How a Reverse Due Date Calculator Works

Pregnancy Wheel

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When you think about pregnancy calculators, you probably don’t often think about ones that count backward, but a backward pregnancy calculator is one that counts backward from your due date to the date where you conceived. While it may be hard to pinpoint the day you actually had sex, it can narrow down a window of time where conception was likely to happen.

Forward Due Date Prediction Method

The way we calculate due dates is typically not based on the actual date of conception, but rather an educated guess. The date is usually predicted to be 280 days from the first day of your last menstrual cycle. Pregnancy lasts, on average, 266 days. We just tack 14 days onto that date to account for the first day of your last menstrual cycle through when an average day of ovulation—which may be day 14.

The thing is many women know exactly when they ovulated. This makes the 280 version of a due date a bit on the useless side. But it does work well to use the 266-day rule and tack that on to the date of ovulation. So if you ovulate on day 10, you’d have a due date of 276 days; if you ovulate at day 20, you’d have a 286-day due date. But that’s the forward-looking mechanism.

Reverse Due Date Prediction

When you look in reverse it becomes even harder to pinpoint, particularly if you have no idea when you got pregnant. But, it starts with the due date. You can use one of the handy gestation wheels to see where it marks two weeks pregnant, but many moms don’t happen to have these “pregnancy wheels” laying around. So it involves a tiny bit of math.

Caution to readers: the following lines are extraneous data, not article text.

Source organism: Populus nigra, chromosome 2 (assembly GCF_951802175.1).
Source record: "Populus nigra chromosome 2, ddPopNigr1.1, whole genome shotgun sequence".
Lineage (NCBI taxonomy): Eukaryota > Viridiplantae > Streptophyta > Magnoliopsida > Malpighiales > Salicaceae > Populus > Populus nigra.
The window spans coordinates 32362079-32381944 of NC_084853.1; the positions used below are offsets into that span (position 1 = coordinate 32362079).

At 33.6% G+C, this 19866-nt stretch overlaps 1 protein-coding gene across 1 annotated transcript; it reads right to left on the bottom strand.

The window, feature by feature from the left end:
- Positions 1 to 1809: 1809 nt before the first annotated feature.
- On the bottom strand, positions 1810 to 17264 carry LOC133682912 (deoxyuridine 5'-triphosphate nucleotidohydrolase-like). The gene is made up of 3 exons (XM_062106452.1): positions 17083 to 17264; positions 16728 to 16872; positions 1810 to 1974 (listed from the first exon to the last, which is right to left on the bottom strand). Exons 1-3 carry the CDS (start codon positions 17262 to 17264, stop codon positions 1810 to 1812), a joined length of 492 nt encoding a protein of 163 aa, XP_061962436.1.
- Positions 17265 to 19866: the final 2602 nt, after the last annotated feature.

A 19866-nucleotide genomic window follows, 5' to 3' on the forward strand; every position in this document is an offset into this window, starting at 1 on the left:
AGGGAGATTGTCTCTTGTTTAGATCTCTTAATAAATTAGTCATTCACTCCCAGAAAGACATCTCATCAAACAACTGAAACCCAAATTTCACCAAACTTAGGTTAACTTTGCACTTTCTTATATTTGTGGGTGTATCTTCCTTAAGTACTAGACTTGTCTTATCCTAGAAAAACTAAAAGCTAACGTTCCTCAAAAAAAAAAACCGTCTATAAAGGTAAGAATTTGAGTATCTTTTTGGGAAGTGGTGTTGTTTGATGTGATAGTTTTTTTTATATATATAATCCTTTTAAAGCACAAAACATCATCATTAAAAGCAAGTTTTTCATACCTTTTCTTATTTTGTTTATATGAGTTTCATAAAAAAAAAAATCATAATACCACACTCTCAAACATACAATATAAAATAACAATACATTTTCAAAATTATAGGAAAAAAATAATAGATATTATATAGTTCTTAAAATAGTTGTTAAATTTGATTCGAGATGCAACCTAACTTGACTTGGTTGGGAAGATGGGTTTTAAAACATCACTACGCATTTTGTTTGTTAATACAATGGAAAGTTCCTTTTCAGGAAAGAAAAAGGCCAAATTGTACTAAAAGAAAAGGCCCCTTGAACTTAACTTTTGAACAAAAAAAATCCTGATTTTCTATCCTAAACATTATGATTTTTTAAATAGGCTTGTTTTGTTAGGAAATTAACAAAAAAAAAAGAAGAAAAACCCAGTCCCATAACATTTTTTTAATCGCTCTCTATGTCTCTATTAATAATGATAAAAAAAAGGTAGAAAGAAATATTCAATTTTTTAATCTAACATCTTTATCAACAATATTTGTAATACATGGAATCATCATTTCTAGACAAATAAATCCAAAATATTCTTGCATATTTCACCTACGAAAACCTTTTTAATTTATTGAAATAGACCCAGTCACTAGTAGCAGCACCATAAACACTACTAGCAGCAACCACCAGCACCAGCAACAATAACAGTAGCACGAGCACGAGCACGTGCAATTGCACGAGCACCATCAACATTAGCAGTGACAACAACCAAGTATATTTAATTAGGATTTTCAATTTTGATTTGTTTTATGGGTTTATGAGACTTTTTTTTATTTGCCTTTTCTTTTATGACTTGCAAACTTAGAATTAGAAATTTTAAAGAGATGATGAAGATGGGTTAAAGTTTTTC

Basically, you take the due date and subtract 266 days. The reason this is tricky is that you’re not really talking a simple equation of numbers. You have to figure it out slowly by months and partial months.

Here is an example using the due date of December 8th:

  • December 8 minus 8 days in December = 258 (November 30th)
  • 258 minus 30 days in November = 228 (October 31st)
  • 228 minus 31 days in October = 197 (September 30th)
  • 197 minus 30 days in September = 167 (August 31st)
  • 167 minus 31 days in August = 136 (July 31st)
  • 136 minus 31 days in July = 105 (June 30th)
  • 105 minus 30 days in June = 75 (May 31st)
  • 75 minus 31 days in May = 44 (April 30th)
  • 44 minus 30 days in April = 14 (March 31st)
  • 14 days – 14 would be March 15th.

Now, to double-check this date, you can go put your first day of the last period (using the 280-day method, we’d guess that to be about March 1st) into a pregnancy due date calculator. That also tells you the date you should have a positive pregnancy test, feeling the baby move and hear the heartbeat. You can usually get good guesstimates if everything was near or before those dates.

What Might Be off With the Reverse Due Date Calculation

This might be off and how off will depend on many factors, including how the due date you used, to begin with, was calculated. Sometimes your doctor or midwife will calculate it based on a guess of when you had your last period. Sometimes it is based on an early ultrasound. If you’re guessing on your dates, then early ultrasound, ​and the earlier the better, will be the most accurate.

The egg will only last about 24 hours after ovulation, so the timing of conception is really quite a narrow window from the standpoint of the egg. But nature really wanted us to reproduce, so what is more in play is the length of time sperm can live in the female’s body, and that can be from four to seven days depending on the conditions.

So if you smiled above and assumed our fictitious woman got pregnant on March 15th, you may be right, but she may have also gotten pregnant from having sex on March 10th. Also, if this woman ovulates earlier in her cycle, she may have gotten pregnant slightly later than March 14th. So it would be safe to say that the window of possible conception for the due date of December 8th would be: March 7th – 17th. You, individually, could narrow this further by calculating in when you knew you had sex or when you didn’t.

Either way, this is a fun little calculation to play around with, and it shows off the intricacies of the human body. So instead of asking when is your due date, I’ll ask, when did you conceive?

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